Riggi’s fight continues to this day, but his use of home rule resolutions has been mostly successful. When the State and other interested parties started to play hardball, the Town of Yates and 30 other municipalities brought in the national media, including a major news network. Riggi remains concerned about the motives of the State on this and other issues. “The State is trying to destroy the public in this course via its attack on Home Rule,” he said. “They’re going to come for all of us. Sooner or later, they’re gonna hit something that’s near and dear to you. Then you’re going to have to fight. And when you fight, you can’t stop.”
Matt Cole, Superintendent of Livonia Central School District led off with a sentiment many who live in the Greater Western New York Region are quite familiar with: “Anytime I work on the national level or have to travel, I really feel compelled to share that Livonia is not New York City. I have to describe Western New York and that it’s five hours away from New York City. The perspective of New York being all one New York is certainly something I always feel I need to differentiate”
Cole described how, on February 2, 2022, “we came together as Livingston County superintendents, as did other rural regions across our State to draft a letter to Governor Hochul and New York State Farm and Health Commissioner Bassett asking that we be given the appropriate guidance for an exit strategy regarding all mitigation measures and not to include mandates but include recommendations in guidance.” The following week, the Livingston County Board of Supervisors passed a resolution in support of this letter.
Cole summed up the feelings the three speakers and much of the attendees of the Town Hall when he said, “There’s really no modern management approach that advocates centralized decision making from legislators, governors, or commissioners in Albany, nearly 200 miles away from home here. Modern management approaches recommend that the closest to the problems are in the best position to creatively and collaboratively find the most effective sustainable solutions.”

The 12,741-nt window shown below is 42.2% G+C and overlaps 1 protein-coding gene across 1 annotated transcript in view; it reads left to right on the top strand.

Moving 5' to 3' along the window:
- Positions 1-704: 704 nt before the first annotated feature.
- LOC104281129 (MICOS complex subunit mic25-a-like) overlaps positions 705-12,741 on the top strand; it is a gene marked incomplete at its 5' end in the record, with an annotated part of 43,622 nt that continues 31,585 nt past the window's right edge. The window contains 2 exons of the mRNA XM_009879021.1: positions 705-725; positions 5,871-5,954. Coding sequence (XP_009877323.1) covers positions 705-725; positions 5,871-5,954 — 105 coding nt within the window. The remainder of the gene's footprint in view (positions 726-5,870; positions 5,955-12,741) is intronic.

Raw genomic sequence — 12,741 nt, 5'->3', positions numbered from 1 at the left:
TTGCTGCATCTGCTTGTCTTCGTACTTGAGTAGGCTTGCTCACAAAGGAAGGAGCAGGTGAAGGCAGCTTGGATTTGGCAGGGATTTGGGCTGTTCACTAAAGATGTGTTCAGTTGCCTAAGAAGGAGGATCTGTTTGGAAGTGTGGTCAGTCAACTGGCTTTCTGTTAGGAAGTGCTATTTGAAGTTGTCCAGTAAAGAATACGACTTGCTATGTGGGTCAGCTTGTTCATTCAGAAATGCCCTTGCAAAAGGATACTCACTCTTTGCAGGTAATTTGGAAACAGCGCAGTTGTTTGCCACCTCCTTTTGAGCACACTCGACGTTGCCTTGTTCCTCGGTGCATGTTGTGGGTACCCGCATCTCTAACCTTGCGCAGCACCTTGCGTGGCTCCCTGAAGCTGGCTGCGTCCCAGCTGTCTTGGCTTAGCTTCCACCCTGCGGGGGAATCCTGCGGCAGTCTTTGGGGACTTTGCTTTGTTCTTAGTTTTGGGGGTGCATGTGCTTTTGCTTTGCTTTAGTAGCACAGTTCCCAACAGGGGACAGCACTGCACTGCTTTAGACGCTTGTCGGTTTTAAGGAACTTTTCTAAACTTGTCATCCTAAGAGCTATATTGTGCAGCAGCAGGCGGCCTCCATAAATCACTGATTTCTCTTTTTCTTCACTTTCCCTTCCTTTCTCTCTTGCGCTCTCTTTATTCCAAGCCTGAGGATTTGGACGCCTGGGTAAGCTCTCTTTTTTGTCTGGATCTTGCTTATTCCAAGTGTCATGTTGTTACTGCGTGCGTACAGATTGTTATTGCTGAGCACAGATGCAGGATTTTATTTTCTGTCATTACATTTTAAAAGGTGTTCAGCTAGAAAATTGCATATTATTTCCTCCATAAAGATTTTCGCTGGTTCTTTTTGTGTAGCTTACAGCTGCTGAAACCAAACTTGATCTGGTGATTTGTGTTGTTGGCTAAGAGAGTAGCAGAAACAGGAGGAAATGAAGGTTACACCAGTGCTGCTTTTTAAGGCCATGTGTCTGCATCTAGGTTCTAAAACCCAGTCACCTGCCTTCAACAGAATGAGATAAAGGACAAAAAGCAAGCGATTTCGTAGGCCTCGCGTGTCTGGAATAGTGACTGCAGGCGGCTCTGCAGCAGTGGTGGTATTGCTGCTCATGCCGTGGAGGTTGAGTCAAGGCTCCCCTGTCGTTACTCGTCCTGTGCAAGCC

After the individual presentations, the three convened a panel moderated by Chris Carosa. Members of the audience were able to ask questions through the moderator and plenty of questions came in. One dealt with a common concern about resolutions being only “virtue signaling.” The speakers explained through their experience that Home Rule has some teeth if local leaders are brave, tenacious, and committed.
The final portion of the meeting (not included in the replay) opened up the discussion to all the attendees. Among the topics talked about included the unfunded electric school bus mandate and the fear that the State might ban firewood.
Of the three Greater Western New York Town Hall Meetings held since last July, attendees agreed this was the most engaging and most informative, with real problems addressed and real solutions outlined. There will be three more Town Hall meetings scheduled in 2022. Carosa promised the Sentinel would look into the possibility of an in-person event during the summer. Those interested can visit GreaterWesternNewYork.org to learn more.
For more information, contact Chris Carosa at (585) 733-4553 or by email at ChrisCarosa@MHFLSentinel.com. The event replay can be viewed under the Event’s Tab at GreaterWesternNewYork.org.
The Greater Western New York Region comprises the 17 westernmost counties of New York State and was formally defined by the Treaty of Hartford on December 16, 1786 with the creation of Preemption Line. These counties include: Allegany, Cattaraugus, Chautauqua, Chemung, Erie, Genesee, Livingston, Monroe, Niagara, Ontario, Orleans, Schuyler, Seneca, Steuben, Wayne, Wyoming, and Yates.